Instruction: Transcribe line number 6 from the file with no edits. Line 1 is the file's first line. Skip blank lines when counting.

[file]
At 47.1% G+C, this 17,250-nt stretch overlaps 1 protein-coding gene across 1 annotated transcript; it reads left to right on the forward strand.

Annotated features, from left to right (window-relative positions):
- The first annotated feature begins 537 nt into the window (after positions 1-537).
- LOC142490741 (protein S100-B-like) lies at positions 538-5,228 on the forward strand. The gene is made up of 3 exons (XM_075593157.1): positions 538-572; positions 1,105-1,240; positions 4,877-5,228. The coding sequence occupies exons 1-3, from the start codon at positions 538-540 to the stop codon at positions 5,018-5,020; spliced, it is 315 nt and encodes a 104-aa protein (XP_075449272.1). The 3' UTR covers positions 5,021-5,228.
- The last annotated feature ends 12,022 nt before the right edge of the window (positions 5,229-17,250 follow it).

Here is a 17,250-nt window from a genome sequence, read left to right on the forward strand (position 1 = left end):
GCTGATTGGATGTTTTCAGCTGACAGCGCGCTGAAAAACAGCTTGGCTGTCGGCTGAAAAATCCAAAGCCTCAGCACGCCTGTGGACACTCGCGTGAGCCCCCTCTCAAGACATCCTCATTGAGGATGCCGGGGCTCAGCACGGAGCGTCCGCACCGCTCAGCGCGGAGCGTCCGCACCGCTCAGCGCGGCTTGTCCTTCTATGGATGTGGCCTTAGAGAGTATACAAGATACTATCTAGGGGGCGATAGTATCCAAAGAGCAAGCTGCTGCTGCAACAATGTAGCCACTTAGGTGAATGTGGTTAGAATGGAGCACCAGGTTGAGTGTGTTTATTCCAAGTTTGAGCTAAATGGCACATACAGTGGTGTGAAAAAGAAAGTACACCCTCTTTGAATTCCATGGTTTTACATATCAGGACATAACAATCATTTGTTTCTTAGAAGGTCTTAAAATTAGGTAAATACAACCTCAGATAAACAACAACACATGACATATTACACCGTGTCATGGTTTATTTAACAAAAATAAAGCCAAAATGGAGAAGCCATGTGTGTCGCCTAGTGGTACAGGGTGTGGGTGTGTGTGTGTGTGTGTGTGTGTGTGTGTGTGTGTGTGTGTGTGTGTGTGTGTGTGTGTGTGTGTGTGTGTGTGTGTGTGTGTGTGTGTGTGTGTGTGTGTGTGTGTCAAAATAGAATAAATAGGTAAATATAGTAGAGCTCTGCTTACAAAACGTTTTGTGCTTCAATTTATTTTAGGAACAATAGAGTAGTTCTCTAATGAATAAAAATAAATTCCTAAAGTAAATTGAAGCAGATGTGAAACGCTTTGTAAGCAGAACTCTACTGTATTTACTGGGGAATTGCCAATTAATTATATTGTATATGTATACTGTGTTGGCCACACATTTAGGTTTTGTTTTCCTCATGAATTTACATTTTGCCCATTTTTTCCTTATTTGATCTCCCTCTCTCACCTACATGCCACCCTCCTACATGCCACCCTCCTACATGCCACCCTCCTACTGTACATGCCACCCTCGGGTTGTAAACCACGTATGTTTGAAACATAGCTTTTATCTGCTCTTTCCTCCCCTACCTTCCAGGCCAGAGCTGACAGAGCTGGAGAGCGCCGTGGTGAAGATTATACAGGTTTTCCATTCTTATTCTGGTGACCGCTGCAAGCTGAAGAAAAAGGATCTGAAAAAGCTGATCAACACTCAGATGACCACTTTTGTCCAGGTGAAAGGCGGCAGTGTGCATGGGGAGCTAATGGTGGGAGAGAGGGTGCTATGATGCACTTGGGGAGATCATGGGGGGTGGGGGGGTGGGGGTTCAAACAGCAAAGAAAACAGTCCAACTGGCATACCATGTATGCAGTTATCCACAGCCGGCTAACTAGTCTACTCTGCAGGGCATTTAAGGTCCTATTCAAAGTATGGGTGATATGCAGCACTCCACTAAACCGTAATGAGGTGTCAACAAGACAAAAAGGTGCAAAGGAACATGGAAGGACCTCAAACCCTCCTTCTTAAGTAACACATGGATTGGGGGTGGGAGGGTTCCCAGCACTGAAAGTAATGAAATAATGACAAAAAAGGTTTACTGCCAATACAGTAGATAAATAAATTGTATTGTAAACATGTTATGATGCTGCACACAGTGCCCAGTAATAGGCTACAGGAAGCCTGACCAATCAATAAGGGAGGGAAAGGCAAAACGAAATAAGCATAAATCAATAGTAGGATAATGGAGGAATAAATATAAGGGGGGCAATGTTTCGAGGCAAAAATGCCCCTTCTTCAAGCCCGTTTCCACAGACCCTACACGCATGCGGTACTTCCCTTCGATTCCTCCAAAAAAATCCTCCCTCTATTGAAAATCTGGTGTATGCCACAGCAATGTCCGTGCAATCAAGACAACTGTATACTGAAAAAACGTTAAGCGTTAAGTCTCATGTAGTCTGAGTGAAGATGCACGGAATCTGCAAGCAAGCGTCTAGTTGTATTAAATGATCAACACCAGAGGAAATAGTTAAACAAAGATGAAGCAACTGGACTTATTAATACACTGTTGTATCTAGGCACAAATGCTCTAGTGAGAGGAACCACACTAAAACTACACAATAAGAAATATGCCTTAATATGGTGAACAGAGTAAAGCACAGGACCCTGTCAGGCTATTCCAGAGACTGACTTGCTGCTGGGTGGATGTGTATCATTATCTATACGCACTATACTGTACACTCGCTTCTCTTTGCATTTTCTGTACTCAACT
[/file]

Here is a 17,250-nt window from a genome sequence, read left to right on the forward strand (position 1 = left end):